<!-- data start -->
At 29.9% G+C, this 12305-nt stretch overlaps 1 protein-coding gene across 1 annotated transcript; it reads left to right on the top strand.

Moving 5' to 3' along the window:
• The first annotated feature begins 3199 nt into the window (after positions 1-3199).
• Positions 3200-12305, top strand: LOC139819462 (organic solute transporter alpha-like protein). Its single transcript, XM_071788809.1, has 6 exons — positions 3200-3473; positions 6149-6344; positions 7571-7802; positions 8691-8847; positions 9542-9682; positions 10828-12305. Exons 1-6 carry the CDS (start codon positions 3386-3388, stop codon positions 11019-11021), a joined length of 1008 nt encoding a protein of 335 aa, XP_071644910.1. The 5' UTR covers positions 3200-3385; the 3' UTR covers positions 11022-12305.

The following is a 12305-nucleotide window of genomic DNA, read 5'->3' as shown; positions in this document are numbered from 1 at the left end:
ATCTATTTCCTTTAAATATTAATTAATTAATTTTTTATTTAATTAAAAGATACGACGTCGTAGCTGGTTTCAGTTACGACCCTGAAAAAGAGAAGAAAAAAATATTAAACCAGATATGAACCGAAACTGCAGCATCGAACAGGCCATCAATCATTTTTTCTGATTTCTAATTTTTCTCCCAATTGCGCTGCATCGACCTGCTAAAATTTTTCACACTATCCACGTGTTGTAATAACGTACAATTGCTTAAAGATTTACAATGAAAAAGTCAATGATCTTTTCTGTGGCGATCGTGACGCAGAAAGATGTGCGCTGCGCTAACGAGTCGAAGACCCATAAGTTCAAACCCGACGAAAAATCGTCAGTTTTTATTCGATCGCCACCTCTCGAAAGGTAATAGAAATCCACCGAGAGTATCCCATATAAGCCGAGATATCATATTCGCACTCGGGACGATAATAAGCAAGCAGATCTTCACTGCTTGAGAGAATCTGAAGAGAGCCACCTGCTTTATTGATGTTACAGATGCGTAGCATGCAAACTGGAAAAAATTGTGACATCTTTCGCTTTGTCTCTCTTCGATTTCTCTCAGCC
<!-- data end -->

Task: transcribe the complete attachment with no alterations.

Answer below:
At 29.9% G+C, this 12305-nt stretch overlaps 1 protein-coding gene across 1 annotated transcript; it reads left to right on the top strand.

Moving 5' to 3' along the window:
• The first annotated feature begins 3199 nt into the window (after positions 1-3199).
• Positions 3200-12305, top strand: LOC139819462 (organic solute transporter alpha-like protein). Its single transcript, XM_071788809.1, has 6 exons — positions 3200-3473; positions 6149-6344; positions 7571-7802; positions 8691-8847; positions 9542-9682; positions 10828-12305. Exons 1-6 carry the CDS (start codon positions 3386-3388, stop codon positions 11019-11021), a joined length of 1008 nt encoding a protein of 335 aa, XP_071644910.1. The 5' UTR covers positions 3200-3385; the 3' UTR covers positions 11022-12305.

The following is a 12305-nucleotide window of genomic DNA, read 5'->3' as shown; positions in this document are numbered from 1 at the left end:
ATCTATTTCCTTTAAATATTAATTAATTAATTTTTTATTTAATTAAAAGATACGACGTCGTAGCTGGTTTCAGTTACGACCCTGAAAAAGAGAAGAAAAAAATATTAAACCAGATATGAACCGAAACTGCAGCATCGAACAGGCCATCAATCATTTTTTCTGATTTCTAATTTTTCTCCCAATTGCGCTGCATCGACCTGCTAAAATTTTTCACACTATCCACGTGTTGTAATAACGTACAATTGCTTAAAGATTTACAATGAAAAAGTCAATGATCTTTTCTGTGGCGATCGTGACGCAGAAAGATGTGCGCTGCGCTAACGAGTCGAAGACCCATAAGTTCAAACCCGACGAAAAATCGTCAGTTTTTATTCGATCGCCACCTCTCGAAAGGTAATAGAAATCCACCGAGAGTATCCCATATAAGCCGAGATATCATATTCGCACTCGGGACGATAATAAGCAAGCAGATCTTCACTGCTTGAGAGAATCTGAAGAGAGCCACCTGCTTTATTGATGTTACAGATGCGTAGCATGCAAACTGGAAAAAATTGTGACATCTTTCGCTTTGTCTCTCTTCGATTTCTCTCAGCC